The sign read “Population: 100” and I knew nothing good was there for me, but I saw a small gas station and grocery store. I was excited. My phone got service once again and I was able to update the world on where I was as I went to enter the store. As I got nearer to the store, I saw all the lights were off and a sign was on the door: “We will be closed Monday and Tuesday and will reopen Wednesday.” It was Wednesday. I just screamed, “FUCK!” and pushed on. Google Maps told me a restaurant was about 3 miles up ahead. As I walked there, I saw a motel with a for sale sign on it. Buildings were collapsed. It was a complete ghost town.

The Branding Iron Cafe caught my sights. I checked their website and it said they were open Wednesday to Sunday. Google said they were closed. I called and got no answer. Nobody was inside. I stopped and pouted some more as cars roared past me. I ate a few sticks of honey that Mama Wilky gave me and walked on. A sign up ahead told of construction going on in the road and I looked forward to being able to ask for some water. I trudged forward and came across a girl waving a flag at oncoming traffic. I asked for water and she gave me a liter water bottle. I drank it all in one gulp. I asked her, “Do Wyoming people not pick up hitch hikers?” She shook her head no. They do not. It is a thing they discuss amongst themselves. They simply just don’t. I changed the conversation to ask her for a ride. She said she lived 2 and a half hours east and my eyes lit up. However, she didnt have a car and couldn’t accommodate me. She pointed beyond the corner and said a woman named Charlotte was a total badass and lived east too, and that I should ask her.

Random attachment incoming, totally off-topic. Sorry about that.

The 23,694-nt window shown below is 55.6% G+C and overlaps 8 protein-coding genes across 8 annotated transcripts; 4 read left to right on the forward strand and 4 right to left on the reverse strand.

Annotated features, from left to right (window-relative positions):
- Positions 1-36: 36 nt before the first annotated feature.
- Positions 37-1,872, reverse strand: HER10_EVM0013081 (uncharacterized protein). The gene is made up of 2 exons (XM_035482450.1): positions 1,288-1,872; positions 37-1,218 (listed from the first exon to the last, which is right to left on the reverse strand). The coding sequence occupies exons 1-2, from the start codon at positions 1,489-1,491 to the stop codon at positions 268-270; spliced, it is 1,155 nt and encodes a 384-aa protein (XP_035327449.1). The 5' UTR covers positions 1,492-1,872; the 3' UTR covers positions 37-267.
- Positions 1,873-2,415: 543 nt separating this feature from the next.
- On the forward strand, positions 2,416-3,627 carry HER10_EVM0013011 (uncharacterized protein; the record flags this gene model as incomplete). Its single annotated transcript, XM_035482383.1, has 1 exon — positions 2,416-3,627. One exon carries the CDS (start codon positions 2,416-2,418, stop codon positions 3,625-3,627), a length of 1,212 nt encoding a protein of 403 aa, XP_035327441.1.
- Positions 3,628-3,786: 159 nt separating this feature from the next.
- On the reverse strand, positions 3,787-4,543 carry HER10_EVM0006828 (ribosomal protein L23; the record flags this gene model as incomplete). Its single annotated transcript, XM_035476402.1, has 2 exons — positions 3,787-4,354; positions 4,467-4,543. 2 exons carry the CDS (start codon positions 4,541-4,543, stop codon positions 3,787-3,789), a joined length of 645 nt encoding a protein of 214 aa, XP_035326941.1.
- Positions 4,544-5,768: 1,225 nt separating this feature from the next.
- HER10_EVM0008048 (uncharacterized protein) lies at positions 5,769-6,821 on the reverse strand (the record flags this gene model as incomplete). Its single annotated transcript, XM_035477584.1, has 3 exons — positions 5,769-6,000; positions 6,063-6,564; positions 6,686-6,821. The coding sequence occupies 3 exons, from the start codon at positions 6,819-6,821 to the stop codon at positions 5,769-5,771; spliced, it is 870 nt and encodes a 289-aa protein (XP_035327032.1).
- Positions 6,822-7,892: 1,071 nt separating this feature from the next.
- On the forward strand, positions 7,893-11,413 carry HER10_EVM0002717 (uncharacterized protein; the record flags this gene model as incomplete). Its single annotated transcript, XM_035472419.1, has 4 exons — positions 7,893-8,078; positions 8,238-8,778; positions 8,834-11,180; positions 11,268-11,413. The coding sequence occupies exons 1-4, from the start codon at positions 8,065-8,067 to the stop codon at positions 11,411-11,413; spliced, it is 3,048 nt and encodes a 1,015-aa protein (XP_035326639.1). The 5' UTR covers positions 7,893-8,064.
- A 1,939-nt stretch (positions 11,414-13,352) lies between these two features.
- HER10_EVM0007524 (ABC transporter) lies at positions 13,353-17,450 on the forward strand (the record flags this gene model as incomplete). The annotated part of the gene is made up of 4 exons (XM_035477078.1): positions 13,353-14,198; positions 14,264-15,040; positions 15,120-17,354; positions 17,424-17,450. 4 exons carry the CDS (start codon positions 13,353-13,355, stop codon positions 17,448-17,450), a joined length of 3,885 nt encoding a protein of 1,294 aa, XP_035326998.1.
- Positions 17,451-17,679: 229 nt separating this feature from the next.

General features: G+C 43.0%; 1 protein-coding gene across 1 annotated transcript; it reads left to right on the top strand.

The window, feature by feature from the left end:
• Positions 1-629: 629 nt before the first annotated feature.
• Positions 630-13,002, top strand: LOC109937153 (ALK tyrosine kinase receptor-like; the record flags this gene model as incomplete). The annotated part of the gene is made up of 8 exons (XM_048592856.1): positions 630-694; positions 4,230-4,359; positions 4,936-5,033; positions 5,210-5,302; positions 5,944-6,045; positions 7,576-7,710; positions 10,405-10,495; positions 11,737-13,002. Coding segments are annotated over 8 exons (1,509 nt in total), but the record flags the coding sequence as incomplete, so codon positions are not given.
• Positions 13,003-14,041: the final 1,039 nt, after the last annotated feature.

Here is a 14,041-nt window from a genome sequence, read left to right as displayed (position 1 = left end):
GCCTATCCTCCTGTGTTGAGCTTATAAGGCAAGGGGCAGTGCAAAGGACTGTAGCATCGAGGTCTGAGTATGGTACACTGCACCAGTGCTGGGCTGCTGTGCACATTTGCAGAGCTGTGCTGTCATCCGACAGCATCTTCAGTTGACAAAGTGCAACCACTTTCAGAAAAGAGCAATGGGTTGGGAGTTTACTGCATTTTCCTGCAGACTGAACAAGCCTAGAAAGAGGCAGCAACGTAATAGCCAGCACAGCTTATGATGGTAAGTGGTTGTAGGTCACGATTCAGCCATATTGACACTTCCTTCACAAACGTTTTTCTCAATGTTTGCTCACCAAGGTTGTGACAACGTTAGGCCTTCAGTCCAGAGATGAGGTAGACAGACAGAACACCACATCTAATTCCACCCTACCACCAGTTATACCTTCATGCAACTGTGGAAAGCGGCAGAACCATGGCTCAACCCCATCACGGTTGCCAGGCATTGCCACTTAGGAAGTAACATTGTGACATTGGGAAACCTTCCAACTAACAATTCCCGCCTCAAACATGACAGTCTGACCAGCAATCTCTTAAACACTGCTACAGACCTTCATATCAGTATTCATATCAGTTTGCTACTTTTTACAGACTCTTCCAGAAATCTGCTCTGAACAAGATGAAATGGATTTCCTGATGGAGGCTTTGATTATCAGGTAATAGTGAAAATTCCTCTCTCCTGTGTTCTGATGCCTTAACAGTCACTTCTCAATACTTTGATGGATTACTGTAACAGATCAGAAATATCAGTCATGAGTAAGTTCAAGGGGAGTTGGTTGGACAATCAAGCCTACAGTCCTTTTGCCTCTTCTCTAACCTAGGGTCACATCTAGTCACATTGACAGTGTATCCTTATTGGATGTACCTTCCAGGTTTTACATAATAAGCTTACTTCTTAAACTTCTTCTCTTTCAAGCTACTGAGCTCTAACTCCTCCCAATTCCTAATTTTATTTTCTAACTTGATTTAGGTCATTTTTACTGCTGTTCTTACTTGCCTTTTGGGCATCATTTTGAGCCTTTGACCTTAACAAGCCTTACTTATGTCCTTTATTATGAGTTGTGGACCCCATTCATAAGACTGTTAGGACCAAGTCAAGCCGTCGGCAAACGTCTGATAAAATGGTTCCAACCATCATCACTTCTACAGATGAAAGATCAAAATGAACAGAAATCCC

Road crew trucks whirred by me and passing traffic came dangerously close to hitting me. The sun pelted in the direction of those around the corner and there was no way they could have seen me. The road crew was spraying a horrible smelling chemical on the road and it splashed all over me. It smelled like cancer. I went beyond the corner and saw Charlotte, an older woman also waving flags. I thought it was super cool seeing women doing a job like that. In the cities its always men. Out in the west, women are mostly equals in work ethic, from what I saw.